## Project Euler & HackerRank Problem 38 Solution

##### Pandigital multiples
by {BetaProjects} | APRIL 23, 2009 | Project Euler & HackerRank

### Project Euler Problem 38 Statement

Take the number 192 and multiply it by each of 1, 2, and 3:

192 × 1 = 192
192 × 2 = 384
192 × 3 = 576
By concatenating each product we get the 1 to 9 pandigital, 192384576. We will call 192384576 the concatenated product of 192 and (1,2,3)

The same can be achieved by starting with 9 and multiplying by 1, 2, 3, 4, and 5, giving the pandigital, 918273645, which is the concatenated product of 9 and (1,2,3,4,5).

What is the largest 1 to 9 pandigital 9-digit number that can be formed as the concatenated product of an integer with (1,2, … , n) where n > 1?

### Solution

With all the deliberation and justification determining a search range I tried a simple brute force solution to see what I was getting into. But, in 3ms the answer sprinted across the screen and that was that. The program I used is listed in the repl.it link.

HackerRank proposed a more extended version that required some thought. But, after submitting a modified brute–force solution it was easily accepted with a run time of 30ms.

Strangely, they set the search limit to 100,000 when it's obvious that only 9,999 will suffice—anything bigger is superfluous. With the search limit capped at 9,999 this solution simply loops through all values of n and each multiplier of two through five, concatenating products and checking for pandigitality. The worst case scenario is 40,000 iterations and the benefit is not having to justify any search parameters.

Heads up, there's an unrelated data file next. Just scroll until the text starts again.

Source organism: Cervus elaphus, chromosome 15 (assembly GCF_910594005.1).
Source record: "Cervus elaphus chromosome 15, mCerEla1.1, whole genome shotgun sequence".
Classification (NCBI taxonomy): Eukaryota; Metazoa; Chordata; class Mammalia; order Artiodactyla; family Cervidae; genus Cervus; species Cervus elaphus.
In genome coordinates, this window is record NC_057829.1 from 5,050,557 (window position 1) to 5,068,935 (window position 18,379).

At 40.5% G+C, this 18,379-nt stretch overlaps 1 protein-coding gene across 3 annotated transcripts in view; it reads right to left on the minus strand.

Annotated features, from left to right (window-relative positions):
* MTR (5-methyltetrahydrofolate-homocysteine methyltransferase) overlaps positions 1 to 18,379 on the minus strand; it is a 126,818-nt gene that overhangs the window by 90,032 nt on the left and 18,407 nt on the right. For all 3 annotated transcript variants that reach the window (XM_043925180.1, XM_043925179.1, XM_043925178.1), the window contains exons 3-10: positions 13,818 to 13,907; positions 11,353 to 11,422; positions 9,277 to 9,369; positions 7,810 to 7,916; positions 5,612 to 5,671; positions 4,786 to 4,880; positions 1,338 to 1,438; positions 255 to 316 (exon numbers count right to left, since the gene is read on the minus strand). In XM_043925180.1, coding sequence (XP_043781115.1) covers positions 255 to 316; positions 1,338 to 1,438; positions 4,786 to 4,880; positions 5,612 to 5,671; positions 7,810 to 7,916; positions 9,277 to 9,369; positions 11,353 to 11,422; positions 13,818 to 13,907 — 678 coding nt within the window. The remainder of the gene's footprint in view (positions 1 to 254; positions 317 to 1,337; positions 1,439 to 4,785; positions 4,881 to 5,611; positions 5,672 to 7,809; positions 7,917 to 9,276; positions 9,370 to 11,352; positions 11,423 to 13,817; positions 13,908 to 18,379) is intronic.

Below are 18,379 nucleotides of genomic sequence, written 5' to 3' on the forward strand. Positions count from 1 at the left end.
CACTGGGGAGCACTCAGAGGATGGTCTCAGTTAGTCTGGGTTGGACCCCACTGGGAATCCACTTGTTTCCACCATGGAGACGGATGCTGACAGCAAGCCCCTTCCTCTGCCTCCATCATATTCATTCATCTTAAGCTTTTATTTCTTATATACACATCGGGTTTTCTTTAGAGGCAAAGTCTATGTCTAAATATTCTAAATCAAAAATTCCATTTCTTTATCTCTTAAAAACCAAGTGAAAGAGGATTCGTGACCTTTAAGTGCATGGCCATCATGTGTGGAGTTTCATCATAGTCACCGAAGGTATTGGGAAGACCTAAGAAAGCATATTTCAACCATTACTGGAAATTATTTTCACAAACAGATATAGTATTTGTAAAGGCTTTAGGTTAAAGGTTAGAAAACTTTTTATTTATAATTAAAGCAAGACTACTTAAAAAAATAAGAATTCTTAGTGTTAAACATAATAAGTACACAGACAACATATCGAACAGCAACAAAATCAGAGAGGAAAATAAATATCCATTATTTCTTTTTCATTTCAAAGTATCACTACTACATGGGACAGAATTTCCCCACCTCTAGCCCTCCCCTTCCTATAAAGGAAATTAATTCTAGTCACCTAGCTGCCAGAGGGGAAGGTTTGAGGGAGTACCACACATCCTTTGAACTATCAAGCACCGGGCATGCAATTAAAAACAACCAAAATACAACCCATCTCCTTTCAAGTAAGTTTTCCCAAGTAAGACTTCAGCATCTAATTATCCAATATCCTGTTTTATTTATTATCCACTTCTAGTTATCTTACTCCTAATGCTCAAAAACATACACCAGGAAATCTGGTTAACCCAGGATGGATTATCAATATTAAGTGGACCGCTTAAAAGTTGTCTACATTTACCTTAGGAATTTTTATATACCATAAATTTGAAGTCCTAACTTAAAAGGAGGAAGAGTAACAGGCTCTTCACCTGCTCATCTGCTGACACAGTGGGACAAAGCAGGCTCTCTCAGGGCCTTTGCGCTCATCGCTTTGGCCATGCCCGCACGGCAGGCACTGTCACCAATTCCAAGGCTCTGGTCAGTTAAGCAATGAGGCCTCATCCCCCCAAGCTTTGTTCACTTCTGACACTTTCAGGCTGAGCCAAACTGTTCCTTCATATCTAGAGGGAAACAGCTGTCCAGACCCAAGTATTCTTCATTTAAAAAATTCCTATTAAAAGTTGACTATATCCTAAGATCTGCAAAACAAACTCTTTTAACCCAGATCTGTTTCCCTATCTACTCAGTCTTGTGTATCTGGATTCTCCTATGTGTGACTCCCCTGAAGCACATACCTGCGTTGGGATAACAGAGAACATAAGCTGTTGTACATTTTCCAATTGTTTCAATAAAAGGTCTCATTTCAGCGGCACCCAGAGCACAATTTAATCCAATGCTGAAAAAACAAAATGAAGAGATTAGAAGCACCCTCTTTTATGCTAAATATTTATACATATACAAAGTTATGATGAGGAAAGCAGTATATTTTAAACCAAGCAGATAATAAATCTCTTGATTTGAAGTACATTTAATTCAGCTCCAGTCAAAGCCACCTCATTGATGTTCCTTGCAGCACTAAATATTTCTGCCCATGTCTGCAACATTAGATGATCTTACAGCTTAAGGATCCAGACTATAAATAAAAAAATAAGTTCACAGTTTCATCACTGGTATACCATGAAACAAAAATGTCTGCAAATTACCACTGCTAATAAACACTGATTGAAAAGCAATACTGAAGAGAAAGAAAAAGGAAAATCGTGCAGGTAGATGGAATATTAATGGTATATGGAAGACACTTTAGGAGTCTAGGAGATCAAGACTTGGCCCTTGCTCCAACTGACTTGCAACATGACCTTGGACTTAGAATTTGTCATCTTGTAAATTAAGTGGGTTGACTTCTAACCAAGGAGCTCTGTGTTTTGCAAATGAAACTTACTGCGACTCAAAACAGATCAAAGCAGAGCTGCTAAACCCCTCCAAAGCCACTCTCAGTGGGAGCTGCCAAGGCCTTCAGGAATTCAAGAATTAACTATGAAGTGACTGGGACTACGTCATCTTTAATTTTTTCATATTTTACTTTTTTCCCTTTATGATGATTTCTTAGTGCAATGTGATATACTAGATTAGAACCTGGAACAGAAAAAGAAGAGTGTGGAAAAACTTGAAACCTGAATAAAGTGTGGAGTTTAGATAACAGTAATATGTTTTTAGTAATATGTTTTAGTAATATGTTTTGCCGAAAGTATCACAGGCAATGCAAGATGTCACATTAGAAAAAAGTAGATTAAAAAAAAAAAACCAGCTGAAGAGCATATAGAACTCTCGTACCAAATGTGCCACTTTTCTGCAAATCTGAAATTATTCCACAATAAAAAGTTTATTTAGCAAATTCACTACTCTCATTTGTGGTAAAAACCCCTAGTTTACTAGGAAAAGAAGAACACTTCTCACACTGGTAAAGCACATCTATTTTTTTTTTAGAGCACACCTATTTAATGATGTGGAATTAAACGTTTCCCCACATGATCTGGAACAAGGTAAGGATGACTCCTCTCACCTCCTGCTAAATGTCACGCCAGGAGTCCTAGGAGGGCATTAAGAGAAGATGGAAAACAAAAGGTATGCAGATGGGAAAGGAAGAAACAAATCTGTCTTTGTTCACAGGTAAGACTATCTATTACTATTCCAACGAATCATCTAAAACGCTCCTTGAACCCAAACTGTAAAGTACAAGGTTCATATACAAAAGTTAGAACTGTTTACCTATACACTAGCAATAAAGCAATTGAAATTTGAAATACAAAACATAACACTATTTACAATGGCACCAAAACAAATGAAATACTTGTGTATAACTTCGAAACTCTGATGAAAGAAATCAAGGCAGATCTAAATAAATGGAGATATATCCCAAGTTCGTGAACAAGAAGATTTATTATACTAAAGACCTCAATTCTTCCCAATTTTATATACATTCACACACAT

Also, since this is a close-ended problem, no real concern for optimization is required. Once all the numbers are found that make 1-8 and 1-9 concatenated pandigital numbers the universe of possibilities is complete.

#### HackerRank version

HackerRank Project Euler 38 includes either 1-9 or 1-8 pandigital numbers and has you find the multipliers 100 ≤ N ≤ 105 in ascending order.

### Last Word

Here is a listing of the solution universe I mentioned earlier generated by the program listed above.

```All 1-8 Pandigital solutions
18 × 1 ||  18 × 2 || 18 × 3 || 18 × 4 = 18365472
78 × 1 ||  78 × 2 ||  78 × 3 = 78156234
1728 × 1 || 1728 × 2 = 17283456
1764 × 1 || 1764 × 2 = 17643528
1782 × 1 || 1782 × 2 = 17823564
1827 × 1 || 1827 × 2 = 18273654
2178 × 1 || 2178 × 2 = 21784356
2358 × 1 || 2358 × 2 = 23584716
2718 × 1 || 2718 × 2 = 27185436
2817 × 1 || 2817 × 2 = 28175634
3564 × 1 || 3564 × 2 = 35647128
3582 × 1 || 3582 × 2 = 35827164
4176 × 1 || 4176 × 2 = 41768352
4356 × 1 || 4356 × 2 = 43568712

All 1-9 Pandigital solutions
9 × 1 ||    9 × 2 ||   9 × 3 || 9 × 4 || 9 × 5 = 918273645
192 × 1 ||  192 × 2 || 192 × 3 = 192384576
219 × 1 ||  219 × 2 || 219 × 3 = 219438657
273 × 1 ||  273 × 2 || 273 × 3 = 273546819
327 × 1 ||  327 × 2 || 327 × 3 = 327654981
6729 × 1 || 6729 × 2 = 672913458
6792 × 1 || 6792 × 2 = 679213584
6927 × 1 || 6927 × 2 = 692713854
7269 × 1 || 7269 × 2 = 726914538
7293 × 1 || 7293 × 2 = 729314586
7329 × 1 || 7329 × 2 = 732914658
7692 × 1 || 7692 × 2 = 769215384
7923 × 1 || 7923 × 2 = 792315846
7932 × 1 || 7932 × 2 = 793215864
9267 × 1 || 9267 × 2 = 926718534
9273 × 1 || 9273 × 2 = 927318546
9327 × 1 || 9327 × 2 = 932718654

if n > 1 as the problem states, then there are no solutions for k ∈ {2,3,4,5,6,7}, where k is the 1–k pandigital number.
The || is the concatenation operator.
```